Into Their World… The Sunda of Indonesia


With nearly thirty million Sundanese living in or near the western portion of the Indonesian Island of Java,this is one of the largest remaining unreached people groups. Islam was first brought to Java in the fifteenth century by Indian traders who were converted on their trade routes and stricter Islamic practices were later developed post-World War II.

Many in this isolated group speak Sunda, which is part of the Malayo-Polynesian family. And although some speak Javanese as well, the Sunda set themselves apart with the claim to be more open and informal than the Javanese. Even their lifestyle lends itself to a more isolated state–villages of between 1,000 and 7,000 people are often separated by small agricultural fields. Houses, often built on poles or stilts, lie clustered together.

Many make their living from farming rice, fishing and making crafts. Other villagers engage in small trade, seasonal farming, service occupations and fish farming.

Traditional values are strong among the Sunda and represent a behavior code known as adat, guidelines laid down by ancestors. Change is often slow in the villages; however, modern developments such as television and road improvements are helping bring many changes.

The family structure is typically matrilocal, with the married daughter’s home located near the parents’ house. After marriage, the daughter will usually stay home to care for her parents. Although marriages were often arranged in the past, young people today choose their own mate. Wedding ceremonies are often based on traditional rituals and include references to the rice goddess, Dewi Sri.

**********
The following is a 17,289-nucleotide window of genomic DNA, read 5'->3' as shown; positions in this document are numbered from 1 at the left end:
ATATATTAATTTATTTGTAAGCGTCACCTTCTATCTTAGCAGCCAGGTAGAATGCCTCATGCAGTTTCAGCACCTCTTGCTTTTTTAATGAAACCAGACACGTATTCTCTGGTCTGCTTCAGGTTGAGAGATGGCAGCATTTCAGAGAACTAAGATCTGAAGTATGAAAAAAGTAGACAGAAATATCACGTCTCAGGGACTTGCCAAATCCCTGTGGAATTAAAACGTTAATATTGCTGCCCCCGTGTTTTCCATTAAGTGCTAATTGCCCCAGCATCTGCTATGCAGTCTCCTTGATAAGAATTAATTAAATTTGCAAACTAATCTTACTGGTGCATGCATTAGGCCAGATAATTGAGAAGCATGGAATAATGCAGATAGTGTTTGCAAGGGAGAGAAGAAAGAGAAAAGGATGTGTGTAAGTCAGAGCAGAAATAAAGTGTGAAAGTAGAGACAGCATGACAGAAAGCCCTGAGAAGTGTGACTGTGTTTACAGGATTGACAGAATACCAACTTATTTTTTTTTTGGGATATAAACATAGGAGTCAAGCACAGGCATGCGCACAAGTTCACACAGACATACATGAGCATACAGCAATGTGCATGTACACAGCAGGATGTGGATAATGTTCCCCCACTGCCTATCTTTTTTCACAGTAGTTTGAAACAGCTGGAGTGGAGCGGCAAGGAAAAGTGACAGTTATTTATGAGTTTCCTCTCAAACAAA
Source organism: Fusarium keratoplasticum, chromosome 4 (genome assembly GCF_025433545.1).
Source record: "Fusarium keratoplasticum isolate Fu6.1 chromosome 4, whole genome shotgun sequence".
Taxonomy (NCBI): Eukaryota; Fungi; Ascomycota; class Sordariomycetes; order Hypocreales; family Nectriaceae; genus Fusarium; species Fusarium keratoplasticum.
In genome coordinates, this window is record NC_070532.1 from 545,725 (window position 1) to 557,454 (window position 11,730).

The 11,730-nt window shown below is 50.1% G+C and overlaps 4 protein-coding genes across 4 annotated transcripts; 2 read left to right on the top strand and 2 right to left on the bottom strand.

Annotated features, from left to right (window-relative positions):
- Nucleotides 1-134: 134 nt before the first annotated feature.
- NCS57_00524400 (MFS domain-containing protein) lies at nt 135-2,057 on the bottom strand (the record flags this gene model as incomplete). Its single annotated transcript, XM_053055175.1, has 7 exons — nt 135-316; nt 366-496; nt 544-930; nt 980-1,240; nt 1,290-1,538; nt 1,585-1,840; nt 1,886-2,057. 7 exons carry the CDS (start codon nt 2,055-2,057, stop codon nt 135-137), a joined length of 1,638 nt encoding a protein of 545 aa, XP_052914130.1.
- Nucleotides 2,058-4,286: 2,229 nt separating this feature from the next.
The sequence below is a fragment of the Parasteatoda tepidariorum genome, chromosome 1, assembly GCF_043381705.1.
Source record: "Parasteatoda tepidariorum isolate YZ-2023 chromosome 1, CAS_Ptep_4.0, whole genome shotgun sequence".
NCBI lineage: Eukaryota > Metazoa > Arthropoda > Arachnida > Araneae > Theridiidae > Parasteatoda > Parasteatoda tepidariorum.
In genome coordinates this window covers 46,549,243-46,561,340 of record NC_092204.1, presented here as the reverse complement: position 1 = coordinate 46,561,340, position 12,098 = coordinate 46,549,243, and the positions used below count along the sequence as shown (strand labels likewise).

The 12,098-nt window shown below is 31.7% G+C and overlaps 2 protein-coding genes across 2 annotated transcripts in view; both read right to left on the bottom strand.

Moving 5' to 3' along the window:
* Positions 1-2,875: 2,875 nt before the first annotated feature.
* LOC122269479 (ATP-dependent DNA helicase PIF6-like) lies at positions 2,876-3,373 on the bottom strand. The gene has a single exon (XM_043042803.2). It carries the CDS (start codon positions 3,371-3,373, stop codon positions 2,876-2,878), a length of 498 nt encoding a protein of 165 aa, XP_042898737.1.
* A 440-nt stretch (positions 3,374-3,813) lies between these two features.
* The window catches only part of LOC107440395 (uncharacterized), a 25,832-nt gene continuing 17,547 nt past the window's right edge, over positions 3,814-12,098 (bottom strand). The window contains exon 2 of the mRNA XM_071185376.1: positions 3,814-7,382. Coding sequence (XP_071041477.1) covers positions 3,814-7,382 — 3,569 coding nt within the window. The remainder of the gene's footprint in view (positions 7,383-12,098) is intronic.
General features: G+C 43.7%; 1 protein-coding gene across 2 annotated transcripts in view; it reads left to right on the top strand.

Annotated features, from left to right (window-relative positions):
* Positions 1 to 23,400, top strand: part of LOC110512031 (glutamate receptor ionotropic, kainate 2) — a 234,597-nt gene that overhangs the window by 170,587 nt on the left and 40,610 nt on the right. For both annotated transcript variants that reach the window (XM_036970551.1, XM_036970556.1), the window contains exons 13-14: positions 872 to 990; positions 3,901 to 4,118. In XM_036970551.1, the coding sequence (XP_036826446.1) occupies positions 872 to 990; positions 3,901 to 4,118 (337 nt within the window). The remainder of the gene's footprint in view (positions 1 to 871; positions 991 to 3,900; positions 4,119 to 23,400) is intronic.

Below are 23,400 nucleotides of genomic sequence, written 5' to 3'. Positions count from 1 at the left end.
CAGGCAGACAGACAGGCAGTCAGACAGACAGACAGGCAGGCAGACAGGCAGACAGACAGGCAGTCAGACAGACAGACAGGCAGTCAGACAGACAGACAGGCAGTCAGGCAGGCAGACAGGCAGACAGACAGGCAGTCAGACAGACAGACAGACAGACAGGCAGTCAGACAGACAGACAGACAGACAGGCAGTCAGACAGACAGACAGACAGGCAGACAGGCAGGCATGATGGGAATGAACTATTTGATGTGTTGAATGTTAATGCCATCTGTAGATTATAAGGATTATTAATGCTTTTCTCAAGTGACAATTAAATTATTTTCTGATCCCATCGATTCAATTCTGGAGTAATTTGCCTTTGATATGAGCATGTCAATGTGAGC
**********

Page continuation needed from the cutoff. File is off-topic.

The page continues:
Many Sundanese practice Islam; however, pre-Islamic practices, such as spirit worship, have been incorporated into the religious belief system. The Sundanese have been evangelized to some extent; however, many remain unconverted. For more information about this people group, visit:

(Information compiled from

Laurie Fortunak Nichols is editorial coordinator of Lausanne World Pulse. She also serves as editorial coordinator for the Billy Graham Center at Wheaton College and managing editor and book review editor of Evangelical Missions Quarterly (EMQ). She has edited a number of books, including the recent Extending God's Kingdom: Church Planting Yesterday, Today, Tomorrow, with A. Scott Moreau and Gary R. Corwin.